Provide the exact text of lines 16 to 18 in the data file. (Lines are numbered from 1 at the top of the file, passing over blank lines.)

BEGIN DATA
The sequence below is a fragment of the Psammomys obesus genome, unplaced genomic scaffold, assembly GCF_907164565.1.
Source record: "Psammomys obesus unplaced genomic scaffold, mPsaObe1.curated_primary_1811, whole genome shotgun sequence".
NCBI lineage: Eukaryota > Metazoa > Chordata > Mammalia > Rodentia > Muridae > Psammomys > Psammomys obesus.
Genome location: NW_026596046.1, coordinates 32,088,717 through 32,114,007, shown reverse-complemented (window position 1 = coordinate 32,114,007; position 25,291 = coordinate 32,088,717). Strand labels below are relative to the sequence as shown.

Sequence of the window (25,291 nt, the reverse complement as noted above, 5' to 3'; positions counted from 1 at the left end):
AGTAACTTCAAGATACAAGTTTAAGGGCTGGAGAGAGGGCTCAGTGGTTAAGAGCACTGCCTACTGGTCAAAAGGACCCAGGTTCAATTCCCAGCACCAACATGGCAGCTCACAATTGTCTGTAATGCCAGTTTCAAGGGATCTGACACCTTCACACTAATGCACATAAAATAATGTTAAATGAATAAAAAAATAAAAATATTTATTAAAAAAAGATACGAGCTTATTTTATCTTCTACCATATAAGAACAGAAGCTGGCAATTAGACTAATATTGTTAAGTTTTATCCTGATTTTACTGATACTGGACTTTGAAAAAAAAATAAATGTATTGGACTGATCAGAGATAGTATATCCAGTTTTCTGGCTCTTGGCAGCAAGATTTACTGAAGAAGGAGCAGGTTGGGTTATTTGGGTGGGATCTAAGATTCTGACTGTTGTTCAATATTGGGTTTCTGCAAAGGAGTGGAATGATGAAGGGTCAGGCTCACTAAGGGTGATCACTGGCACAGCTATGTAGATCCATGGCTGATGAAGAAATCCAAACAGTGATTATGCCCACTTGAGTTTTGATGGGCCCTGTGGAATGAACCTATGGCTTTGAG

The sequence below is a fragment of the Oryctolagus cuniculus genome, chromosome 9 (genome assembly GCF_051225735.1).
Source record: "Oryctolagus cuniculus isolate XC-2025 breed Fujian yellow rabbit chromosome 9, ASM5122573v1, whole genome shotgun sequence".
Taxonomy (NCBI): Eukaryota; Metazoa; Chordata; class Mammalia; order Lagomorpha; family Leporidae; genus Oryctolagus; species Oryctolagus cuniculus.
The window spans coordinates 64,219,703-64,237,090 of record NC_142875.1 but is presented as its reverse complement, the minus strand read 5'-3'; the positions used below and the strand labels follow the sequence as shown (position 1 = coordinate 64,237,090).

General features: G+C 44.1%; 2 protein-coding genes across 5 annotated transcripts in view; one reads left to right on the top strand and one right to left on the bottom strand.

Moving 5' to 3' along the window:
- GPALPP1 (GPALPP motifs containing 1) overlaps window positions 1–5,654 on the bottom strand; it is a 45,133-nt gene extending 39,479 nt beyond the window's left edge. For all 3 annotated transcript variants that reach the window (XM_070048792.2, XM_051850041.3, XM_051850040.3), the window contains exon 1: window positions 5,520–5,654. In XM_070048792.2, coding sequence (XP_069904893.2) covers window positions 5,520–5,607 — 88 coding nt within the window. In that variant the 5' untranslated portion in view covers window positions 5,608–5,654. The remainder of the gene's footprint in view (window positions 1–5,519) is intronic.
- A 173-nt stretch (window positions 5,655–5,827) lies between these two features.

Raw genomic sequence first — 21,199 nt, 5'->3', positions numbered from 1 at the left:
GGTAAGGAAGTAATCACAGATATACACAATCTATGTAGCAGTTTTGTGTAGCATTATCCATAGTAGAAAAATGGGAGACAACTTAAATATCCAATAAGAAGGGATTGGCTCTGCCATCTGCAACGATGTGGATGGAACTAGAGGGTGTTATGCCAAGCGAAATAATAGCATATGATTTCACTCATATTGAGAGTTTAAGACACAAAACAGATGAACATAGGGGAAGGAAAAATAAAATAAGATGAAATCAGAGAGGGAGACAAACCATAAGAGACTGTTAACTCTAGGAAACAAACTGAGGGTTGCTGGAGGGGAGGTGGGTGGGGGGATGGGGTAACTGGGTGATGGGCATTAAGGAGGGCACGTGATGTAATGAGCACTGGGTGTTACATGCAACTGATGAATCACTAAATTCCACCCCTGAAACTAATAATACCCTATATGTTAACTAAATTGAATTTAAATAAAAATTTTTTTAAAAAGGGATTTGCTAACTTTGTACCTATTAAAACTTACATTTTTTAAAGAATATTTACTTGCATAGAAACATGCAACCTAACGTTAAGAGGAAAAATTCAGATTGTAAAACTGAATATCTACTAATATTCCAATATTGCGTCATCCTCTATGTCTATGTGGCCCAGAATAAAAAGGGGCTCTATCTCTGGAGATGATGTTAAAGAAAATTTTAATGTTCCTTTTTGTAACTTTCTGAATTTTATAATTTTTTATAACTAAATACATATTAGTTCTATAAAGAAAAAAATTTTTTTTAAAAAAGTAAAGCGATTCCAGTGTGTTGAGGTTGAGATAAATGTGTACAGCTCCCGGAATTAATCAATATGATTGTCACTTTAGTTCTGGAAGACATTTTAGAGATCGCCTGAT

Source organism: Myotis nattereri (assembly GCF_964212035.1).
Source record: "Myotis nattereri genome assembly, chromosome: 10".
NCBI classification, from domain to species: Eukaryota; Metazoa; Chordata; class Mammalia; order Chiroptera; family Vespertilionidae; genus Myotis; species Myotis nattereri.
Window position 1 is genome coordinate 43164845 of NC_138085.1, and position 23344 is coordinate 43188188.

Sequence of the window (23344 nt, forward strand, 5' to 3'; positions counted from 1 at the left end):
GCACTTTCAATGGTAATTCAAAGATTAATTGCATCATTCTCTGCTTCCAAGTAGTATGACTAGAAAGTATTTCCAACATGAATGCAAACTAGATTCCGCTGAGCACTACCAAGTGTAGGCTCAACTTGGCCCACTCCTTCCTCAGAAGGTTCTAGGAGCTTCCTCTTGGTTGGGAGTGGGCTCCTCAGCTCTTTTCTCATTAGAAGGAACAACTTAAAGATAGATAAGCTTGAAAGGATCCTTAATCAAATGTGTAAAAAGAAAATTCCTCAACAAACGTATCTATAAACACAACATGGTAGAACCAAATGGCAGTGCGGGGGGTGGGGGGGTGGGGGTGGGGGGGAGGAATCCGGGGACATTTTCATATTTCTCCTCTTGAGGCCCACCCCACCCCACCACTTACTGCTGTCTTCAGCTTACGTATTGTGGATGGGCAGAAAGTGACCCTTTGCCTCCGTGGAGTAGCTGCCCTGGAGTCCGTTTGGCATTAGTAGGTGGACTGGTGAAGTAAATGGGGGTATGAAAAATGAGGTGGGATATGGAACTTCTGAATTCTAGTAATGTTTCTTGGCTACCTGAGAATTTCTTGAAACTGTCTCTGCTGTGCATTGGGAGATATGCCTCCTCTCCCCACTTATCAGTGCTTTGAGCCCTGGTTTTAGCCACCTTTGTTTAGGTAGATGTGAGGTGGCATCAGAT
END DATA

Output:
GGTAAGGAAGTAATCACAGATATACACAATCTATGTAGCAGTTTTGTGTAGCATTATCCATAGTAGAAAAATGGGAGACAACTTAAATATCCAATAAGAAGGGATTGGCTCTGCCATCTGCAACGATGTGGATGGAACTAGAGGGTGTTATGCCAAGCGAAATAATAGCATATGATTTCACTCATATTGAGAGTTTAAGACACAAAACAGATGAACATAGGGGAAGGAAAAATAAAATAAGATGAAATCAGAGAGGGAGACAAACCATAAGAGACTGTTAACTCTAGGAAACAAACTGAGGGTTGCTGGAGGGGAGGTGGGTGGGGGGATGGGGTAACTGGGTGATGGGCATTAAGGAGGGCACGTGATGTAATGAGCACTGGGTGTTACATGCAACTGATGAATCACTAAATTCCACCCCTGAAACTAATAATACCCTATATGTTAACTAAATTGAATTTAAATAAAAATTTTTTTAAAAAGGGATTTGCTAACTTTGTACCTATTAAAACTTACATTTTTTAAAGAATATTTACTTGCATAGAAACATGCAACCTAACGTTAAGAGGAAAAATTCAGATTGTAAAACTGAATATCTACTAATATTCCAATATTGCGTCATCCTCTATGTCTATGTGGCCCAGAATAAAAAGGGGCTCTATCTCTGGAGATGATGTTAAAGAAAATTTTAATGTTCCTTTTTGTAACTTTCTGAATTTTATAATTTTTTATAACTAAATACATATTAGTTCTATAAAGAAAAAAATTTTTTTTAAAAAAGTAAAGCGATTCCAGTGTGTTGAGGTTGAGATAAATGTGTACAGCTCCCGGAATTAATCAATATGATTGTCACTTTAGTTCTGGAAGACATTTTAGAGATCGCCTGAT

Source organism: Myotis nattereri (assembly GCF_964212035.1).
Source record: "Myotis nattereri genome assembly, chromosome: 10".